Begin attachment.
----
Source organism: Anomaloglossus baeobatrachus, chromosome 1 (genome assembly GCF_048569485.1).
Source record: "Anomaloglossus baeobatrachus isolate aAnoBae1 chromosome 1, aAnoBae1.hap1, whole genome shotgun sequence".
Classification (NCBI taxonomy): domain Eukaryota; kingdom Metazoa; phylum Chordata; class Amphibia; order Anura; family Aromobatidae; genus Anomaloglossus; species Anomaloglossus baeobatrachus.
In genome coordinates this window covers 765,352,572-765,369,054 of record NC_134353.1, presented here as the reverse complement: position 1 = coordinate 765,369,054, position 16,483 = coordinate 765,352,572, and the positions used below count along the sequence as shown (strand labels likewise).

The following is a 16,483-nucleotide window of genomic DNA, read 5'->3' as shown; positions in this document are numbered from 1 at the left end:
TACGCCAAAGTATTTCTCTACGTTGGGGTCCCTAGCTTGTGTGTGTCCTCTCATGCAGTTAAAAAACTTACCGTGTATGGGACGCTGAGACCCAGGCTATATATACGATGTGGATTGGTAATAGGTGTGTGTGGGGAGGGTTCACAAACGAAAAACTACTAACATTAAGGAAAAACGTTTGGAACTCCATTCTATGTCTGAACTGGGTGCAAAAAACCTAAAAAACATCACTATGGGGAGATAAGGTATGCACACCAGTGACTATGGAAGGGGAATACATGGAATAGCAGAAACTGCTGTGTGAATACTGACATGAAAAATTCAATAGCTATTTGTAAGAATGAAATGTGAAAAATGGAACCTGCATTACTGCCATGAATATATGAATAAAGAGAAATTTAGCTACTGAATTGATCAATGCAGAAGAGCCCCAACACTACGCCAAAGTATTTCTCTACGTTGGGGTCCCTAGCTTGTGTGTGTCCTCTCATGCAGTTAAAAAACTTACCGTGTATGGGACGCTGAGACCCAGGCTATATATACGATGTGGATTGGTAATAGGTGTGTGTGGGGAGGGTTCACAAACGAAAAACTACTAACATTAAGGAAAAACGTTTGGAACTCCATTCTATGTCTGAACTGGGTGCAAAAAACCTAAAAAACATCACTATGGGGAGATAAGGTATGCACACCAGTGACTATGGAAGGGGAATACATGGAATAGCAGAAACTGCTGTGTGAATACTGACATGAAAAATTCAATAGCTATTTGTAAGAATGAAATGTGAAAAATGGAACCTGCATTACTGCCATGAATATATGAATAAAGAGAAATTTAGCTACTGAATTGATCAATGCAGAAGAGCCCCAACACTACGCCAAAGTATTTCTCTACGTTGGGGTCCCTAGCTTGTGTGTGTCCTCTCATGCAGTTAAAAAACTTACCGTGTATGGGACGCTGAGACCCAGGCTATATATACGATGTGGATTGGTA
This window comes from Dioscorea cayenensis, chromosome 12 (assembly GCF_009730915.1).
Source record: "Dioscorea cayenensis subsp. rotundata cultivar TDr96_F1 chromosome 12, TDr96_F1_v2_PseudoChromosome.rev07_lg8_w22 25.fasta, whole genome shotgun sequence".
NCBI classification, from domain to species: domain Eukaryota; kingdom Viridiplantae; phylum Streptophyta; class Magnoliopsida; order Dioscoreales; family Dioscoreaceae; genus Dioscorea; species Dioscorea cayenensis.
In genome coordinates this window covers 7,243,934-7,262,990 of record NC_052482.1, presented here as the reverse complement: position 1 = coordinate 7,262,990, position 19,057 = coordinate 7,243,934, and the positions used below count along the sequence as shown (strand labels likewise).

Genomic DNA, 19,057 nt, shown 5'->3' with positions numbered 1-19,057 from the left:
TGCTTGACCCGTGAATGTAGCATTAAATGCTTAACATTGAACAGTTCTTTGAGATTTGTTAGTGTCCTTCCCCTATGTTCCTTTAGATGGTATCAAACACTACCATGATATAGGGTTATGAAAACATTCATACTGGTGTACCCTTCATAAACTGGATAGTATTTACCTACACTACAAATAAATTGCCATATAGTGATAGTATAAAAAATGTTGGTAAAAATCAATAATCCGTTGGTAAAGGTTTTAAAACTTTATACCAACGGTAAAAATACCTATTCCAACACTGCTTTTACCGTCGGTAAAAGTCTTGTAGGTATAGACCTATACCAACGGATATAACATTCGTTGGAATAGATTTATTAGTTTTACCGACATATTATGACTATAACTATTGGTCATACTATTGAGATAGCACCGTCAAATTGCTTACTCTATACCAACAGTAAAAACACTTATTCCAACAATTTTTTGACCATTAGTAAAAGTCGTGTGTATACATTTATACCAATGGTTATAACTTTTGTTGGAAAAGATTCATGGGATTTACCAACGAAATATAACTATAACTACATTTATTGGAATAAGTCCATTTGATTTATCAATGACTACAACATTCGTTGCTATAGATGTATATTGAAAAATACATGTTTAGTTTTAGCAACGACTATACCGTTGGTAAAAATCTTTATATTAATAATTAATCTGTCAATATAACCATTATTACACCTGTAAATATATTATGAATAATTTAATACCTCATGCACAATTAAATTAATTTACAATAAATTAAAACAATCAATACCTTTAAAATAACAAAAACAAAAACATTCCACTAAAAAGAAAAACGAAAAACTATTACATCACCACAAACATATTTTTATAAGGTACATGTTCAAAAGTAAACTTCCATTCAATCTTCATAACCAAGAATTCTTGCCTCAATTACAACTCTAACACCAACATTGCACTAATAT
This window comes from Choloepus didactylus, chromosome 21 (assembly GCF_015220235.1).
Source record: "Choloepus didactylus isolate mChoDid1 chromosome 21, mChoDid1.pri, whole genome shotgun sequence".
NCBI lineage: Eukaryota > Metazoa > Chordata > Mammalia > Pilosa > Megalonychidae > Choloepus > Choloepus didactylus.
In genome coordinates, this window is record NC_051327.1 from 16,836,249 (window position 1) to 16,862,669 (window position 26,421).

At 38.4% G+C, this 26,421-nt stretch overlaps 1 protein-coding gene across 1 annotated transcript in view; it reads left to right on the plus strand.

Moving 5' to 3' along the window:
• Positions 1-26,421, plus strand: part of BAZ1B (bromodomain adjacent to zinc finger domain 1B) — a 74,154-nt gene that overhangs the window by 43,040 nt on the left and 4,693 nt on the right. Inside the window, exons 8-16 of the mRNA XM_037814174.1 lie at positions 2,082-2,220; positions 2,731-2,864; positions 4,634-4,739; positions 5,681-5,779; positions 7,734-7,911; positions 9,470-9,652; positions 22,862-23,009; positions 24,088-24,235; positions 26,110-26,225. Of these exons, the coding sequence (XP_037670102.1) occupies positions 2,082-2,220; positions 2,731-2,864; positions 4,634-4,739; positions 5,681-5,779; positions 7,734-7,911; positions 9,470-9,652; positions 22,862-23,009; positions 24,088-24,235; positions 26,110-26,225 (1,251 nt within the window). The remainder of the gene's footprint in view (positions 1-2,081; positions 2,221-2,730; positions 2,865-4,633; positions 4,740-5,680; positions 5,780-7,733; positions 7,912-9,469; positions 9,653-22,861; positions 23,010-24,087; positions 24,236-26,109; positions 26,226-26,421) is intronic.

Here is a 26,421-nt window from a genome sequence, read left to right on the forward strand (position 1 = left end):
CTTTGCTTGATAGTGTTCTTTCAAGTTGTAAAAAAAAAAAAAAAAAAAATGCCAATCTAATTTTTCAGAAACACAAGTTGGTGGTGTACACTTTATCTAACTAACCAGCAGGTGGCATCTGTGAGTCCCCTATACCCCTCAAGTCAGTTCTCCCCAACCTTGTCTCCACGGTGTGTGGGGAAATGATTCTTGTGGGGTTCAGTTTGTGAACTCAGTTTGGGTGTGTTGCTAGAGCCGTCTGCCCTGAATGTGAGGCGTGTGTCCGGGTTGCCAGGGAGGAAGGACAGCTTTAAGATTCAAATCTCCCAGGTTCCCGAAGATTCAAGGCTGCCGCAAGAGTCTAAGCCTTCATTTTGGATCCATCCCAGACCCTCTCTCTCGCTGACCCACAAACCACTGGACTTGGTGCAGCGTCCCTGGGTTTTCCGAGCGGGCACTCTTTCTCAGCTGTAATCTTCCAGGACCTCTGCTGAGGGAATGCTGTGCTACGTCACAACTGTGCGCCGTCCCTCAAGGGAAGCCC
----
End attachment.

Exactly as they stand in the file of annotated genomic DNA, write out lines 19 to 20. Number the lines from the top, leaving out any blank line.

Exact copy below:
• Positions 1-26,421, plus strand: part of BAZ1B (bromodomain adjacent to zinc finger domain 1B) — a 74,154-nt gene that overhangs the window by 43,040 nt on the left and 4,693 nt on the right. Inside the window, exons 8-16 of the mRNA XM_037814174.1 lie at positions 2,082-2,220; positions 2,731-2,864; positions 4,634-4,739; positions 5,681-5,779; positions 7,734-7,911; positions 9,470-9,652; positions 22,862-23,009; positions 24,088-24,235; positions 26,110-26,225. Of these exons, the coding sequence (XP_037670102.1) occupies positions 2,082-2,220; positions 2,731-2,864; positions 4,634-4,739; positions 5,681-5,779; positions 7,734-7,911; positions 9,470-9,652; positions 22,862-23,009; positions 24,088-24,235; positions 26,110-26,225 (1,251 nt within the window). The remainder of the gene's footprint in view (positions 1-2,081; positions 2,221-2,730; positions 2,865-4,633; positions 4,740-5,680; positions 5,780-7,733; positions 7,912-9,469; positions 9,653-22,861; positions 23,010-24,087; positions 24,236-26,109; positions 26,226-26,421) is intronic.

Here is a 26,421-nt window from a genome sequence, read left to right on the forward strand (position 1 = left end):